Not sure if I unconsciously selected these stories to tell a narrative, but they all emphasize the nonstop aspect of near work. This has been observed in chicken studies too: it looks like there’s a minimum duration of near focus required to cause myopic progression. This would be consistent with what Jake says about “dynamic” near work not worsening your eyes. That type of work usually includes many moments where you look around or further away, resetting the timer, so to speak.

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@Varakari, very interesting!

I will say I’ve met several others who developed myopia at or near middle age, when most people start developing presbyopia. It was, in all cases, concurrent with development of presbyopia. I have some ideas on how this might happen…maybe we’ll talk in messages about it someday. I would love to be involved in a clinical study on some related ideas one day. The interesting thing is that all of these late-onset individuals (tell me if it’s true for yours as well) seem to stay under -3. I’m sure there must be exceptions, but I don’t know how common they are. -3 is like a magic threshold though…my experience is that -3 is the balancing point between weak and strong glasses. There’s just something about lenses above about -2.5…the objects get smaller faster, distances seem compressed more…and of course, -3 basically corresponds with most people’s habitual near working distance…12-14 inches. I think you’re on to something about dynamic versus static near work. Every optometrist who is forward thinking I’ve read stuff by, heck, even Bates, stressed all of these ideas, too.

The guy who developed myopia later used to sometimes squint slightly and seemed to have trouble changing focus before he ever wore glasses, but nothing blatant. I just noticed it once in a while, very subtle. The myopia developed during a period of extreme stress, and after he had started using smartphones for a few years as well. he also told me one of his parents needed glasses starting at middle age, but that his vision improved as he got older, to the point where he no longer needs them today.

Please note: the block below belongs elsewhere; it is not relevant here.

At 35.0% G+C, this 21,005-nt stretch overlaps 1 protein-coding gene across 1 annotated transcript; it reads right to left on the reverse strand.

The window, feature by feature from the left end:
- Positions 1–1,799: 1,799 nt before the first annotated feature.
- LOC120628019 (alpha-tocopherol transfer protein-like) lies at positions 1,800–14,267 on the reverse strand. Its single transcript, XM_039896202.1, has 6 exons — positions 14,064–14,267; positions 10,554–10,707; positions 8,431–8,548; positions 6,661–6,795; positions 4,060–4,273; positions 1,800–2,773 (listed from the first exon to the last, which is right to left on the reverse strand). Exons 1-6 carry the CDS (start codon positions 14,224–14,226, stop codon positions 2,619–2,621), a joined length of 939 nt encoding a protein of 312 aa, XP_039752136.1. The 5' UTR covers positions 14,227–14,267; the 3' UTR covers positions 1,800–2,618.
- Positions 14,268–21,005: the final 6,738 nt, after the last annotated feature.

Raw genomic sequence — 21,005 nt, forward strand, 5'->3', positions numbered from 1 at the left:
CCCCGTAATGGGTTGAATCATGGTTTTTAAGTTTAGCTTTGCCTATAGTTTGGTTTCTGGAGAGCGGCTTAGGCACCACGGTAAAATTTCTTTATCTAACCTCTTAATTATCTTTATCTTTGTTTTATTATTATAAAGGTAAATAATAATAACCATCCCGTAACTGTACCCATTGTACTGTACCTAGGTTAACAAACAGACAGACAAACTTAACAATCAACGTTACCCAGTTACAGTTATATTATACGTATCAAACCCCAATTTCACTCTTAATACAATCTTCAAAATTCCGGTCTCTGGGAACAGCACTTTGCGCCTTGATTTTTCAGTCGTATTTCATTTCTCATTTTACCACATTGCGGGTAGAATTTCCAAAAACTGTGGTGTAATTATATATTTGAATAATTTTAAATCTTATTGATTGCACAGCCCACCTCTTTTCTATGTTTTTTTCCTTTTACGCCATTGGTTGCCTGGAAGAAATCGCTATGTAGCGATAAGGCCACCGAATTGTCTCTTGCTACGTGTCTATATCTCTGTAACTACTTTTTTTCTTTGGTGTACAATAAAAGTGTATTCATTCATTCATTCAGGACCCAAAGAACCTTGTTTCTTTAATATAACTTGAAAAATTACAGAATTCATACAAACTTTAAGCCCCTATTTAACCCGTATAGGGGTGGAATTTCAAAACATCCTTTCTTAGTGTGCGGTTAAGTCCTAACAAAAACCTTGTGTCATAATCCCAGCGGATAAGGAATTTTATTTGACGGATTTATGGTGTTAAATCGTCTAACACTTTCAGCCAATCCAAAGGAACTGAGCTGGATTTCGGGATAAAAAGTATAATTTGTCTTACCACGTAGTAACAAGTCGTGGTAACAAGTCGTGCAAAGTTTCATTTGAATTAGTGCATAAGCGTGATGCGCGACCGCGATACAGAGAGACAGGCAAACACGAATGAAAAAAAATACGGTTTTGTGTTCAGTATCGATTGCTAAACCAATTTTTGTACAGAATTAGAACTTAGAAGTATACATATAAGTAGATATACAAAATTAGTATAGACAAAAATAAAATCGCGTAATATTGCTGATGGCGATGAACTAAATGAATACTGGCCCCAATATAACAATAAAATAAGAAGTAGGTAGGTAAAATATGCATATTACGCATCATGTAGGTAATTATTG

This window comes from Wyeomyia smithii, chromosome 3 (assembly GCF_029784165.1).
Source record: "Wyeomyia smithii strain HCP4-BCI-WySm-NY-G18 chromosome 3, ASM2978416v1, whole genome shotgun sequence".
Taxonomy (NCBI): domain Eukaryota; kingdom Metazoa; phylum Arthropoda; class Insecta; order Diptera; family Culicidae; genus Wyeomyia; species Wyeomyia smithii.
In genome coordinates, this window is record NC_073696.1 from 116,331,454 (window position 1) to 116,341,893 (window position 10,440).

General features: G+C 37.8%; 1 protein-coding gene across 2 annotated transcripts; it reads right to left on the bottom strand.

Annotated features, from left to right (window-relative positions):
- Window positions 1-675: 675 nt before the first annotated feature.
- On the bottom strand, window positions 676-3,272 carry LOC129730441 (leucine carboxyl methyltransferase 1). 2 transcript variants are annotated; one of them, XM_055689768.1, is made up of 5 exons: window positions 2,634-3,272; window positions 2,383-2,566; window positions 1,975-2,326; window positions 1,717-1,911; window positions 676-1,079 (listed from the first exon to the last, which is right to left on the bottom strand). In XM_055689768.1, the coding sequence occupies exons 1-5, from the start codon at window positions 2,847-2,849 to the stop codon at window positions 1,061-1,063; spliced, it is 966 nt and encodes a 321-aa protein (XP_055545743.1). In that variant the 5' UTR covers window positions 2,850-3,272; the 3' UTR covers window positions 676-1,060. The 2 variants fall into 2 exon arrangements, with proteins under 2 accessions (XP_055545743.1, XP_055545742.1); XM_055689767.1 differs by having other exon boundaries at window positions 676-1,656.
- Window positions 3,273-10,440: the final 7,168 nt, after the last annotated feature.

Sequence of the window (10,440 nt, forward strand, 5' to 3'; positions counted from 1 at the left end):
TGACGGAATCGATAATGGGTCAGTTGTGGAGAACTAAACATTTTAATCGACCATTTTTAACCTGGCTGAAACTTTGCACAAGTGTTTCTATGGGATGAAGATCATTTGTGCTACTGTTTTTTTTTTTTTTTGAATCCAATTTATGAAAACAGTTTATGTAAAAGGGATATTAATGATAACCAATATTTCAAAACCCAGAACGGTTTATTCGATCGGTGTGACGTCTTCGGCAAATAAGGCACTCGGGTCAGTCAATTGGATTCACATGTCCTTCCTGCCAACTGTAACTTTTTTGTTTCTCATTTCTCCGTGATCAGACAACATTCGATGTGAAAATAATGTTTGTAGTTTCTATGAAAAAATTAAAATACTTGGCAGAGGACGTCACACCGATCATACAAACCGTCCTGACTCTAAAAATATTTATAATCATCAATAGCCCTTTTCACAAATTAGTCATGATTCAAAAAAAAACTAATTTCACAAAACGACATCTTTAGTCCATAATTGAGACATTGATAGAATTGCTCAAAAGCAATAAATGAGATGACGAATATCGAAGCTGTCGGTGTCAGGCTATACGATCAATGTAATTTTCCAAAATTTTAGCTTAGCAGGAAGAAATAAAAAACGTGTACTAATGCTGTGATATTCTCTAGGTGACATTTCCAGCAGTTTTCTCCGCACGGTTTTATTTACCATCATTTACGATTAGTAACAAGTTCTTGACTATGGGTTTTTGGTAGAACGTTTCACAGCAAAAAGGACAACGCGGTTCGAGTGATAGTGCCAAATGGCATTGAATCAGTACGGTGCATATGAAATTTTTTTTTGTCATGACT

It seems that everyone has a tendency toward either myopia or hyperopia based on the way their focusing responds to stimuli…under accommodation at near versus over accommodation at near. It seems to roughly run in families. I don’t believe any of my grandparents are/were myopic (until now…my grandfather is slightly myopic in his older years, post cataract surgery, but was pretty close to emmetropia before that)…he wore glasses starting around age 45, but I don’t know if the distance correction was more like a plus or minus. All I know is it was minor, and he really didn’t need them for distance…mostly just presbyopia. He probably could have just used reading glasses instead of bifocals. but I still believe he had a tendency toward myopia, because two of his sons are myopic, and one is hyperopic/astigmatic. My grandmother on that side was fairly hyperopic (several diopters).

On the other side of the family, I have an uncle who is not a blood relative, who is hyperopic. He’s been wearing glasses ever since I can remember. He said when he was in college, he only wore a “rest lens” on occasion (mild plus, like a differential in a way, for anyone reading this) for sustained near work. but he had perfect distance vision. As he got older, accommodation got worse as expected, but the hyperopia also increased…I believe he is up around +3 for distance today, and uses over +5 for near. Both of his siblings are hyperopic, too, and I believe his parents were as well.

That’s pretty amazing that some people can hold out so long when it comes to developing myopia. I thought the handful of friends I knew who didn’t need glasses until high school or college were late-onset, but clearly it goes far beyond that age range.

I have a feeling that most true emmetropes (very rare in my experience…lots of people who aren’t myopic are slightly hyperopic, like +0.5 or +0.75) are probably people who are more prone to myopia if things get out of hand badly enough. After all, emmetropization had to occur. It seems more of the population is prone to myopia than hyperopia…more than half it seems.

I believe ciliary spasm is also possibly a protective response to prevent substantial true myopia from occurring. It seems to be the next best scenario after correct accommodation, if one can’t accommodate correctly. I’ve read that myopes have faulty accommodation during the period when the vision is worsening, but then it often becomes normal or nearly so after they adapt to the new lenses. Of course, the process then starts again in many cases due to peripheral hyperopic defocus, etc. I suppose if you never do sustained near work with glasses, and get enough distance viewing, you can stay stable indefinitely.

Yeah, there are always a decent number of people whose minus powers decrease while wearing prescribed lenses. it often coincides with wearing progressives with a mild add power for new presbyopia, I’ve noticed.

And of course, there are always people with hyperopia that increase over time. We have to remember that decreasing myopia and increasing hyperopia are essentially the same process.

@Blake, thanks for the fix…I hadn’t even noticed the typo.